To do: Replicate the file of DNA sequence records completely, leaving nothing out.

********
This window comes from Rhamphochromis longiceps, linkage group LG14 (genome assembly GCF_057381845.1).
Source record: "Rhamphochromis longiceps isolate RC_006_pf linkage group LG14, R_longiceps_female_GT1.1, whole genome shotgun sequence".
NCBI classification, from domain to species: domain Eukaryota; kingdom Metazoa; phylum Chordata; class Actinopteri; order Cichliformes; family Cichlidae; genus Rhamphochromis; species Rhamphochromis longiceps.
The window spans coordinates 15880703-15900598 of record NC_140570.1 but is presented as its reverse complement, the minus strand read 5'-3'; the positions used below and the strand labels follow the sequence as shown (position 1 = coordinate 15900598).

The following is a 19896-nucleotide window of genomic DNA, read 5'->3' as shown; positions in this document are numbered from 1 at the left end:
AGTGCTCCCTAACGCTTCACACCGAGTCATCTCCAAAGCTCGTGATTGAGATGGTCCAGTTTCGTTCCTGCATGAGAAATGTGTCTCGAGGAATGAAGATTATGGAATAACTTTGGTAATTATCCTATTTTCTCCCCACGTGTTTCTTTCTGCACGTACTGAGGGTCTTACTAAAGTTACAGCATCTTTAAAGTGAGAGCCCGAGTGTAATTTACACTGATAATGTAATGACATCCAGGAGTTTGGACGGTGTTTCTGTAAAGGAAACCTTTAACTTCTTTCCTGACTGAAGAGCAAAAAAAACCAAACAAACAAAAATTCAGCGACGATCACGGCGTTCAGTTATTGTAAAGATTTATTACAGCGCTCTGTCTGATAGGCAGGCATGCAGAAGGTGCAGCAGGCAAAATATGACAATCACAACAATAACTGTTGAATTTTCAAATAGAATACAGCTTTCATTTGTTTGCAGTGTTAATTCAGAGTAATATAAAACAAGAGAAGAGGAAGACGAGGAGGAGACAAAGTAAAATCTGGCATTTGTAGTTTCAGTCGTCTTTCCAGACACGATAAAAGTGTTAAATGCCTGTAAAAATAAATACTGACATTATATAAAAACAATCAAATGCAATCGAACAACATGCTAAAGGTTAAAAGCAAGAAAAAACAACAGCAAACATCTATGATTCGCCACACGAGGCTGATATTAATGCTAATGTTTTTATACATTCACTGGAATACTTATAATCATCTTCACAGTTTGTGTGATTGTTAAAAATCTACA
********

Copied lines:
This window comes from Rhamphochromis longiceps, linkage group LG14 (genome assembly GCF_057381845.1).
Source record: "Rhamphochromis longiceps isolate RC_006_pf linkage group LG14, R_longiceps_female_GT1.1, whole genome shotgun sequence".
NCBI classification, from domain to species: domain Eukaryota; kingdom Metazoa; phylum Chordata; class Actinopteri; order Cichliformes; family Cichlidae; genus Rhamphochromis; species Rhamphochromis longiceps.
The window spans coordinates 15880703-15900598 of record NC_140570.1 but is presented as its reverse complement, the minus strand read 5'-3'; the positions used below and the strand labels follow the sequence as shown (position 1 = coordinate 15900598).

The following is a 19896-nucleotide window of genomic DNA, read 5'->3' as shown; positions in this document are numbered from 1 at the left end:
AGTGCTCCCTAACGCTTCACACCGAGTCATCTCCAAAGCTCGTGATTGAGATGGTCCAGTTTCGTTCCTGCATGAGAAATGTGTCTCGAGGAATGAAGATTATGGAATAACTTTGGTAATTATCCTATTTTCTCCCCACGTGTTTCTTTCTGCACGTACTGAGGGTCTTACTAAAGTTACAGCATCTTTAAAGTGAGAGCCCGAGTGTAATTTACACTGATAATGTAATGACATCCAGGAGTTTGGACGGTGTTTCTGTAAAGGAAACCTTTAACTTCTTTCCTGACTGAAGAGCAAAAAAAACCAAACAAACAAAAATTCAGCGACGATCACGGCGTTCAGTTATTGTAAAGATTTATTACAGCGCTCTGTCTGATAGGCAGGCATGCAGAAGGTGCAGCAGGCAAAATATGACAATCACAACAATAACTGTTGAATTTTCAAATAGAATACAGCTTTCATTTGTTTGCAGTGTTAATTCAGAGTAATATAAAACAAGAGAAGAGGAAGACGAGGAGGAGACAAAGTAAAATCTGGCATTTGTAGTTTCAGTCGTCTTTCCAGACACGATAAAAGTGTTAAATGCCTGTAAAAATAAATACTGACATTATATAAAAACAATCAAATGCAATCGAACAACATGCTAAAGGTTAAAAGCAAGAAAAAACAACAGCAAACATCTATGATTCGCCACACGAGGCTGATATTAATGCTAATGTTTTTATACATTCACTGGAATACTTATAATCATCTTCACAGTTTGTGTGATTGTTAAAAATCTACA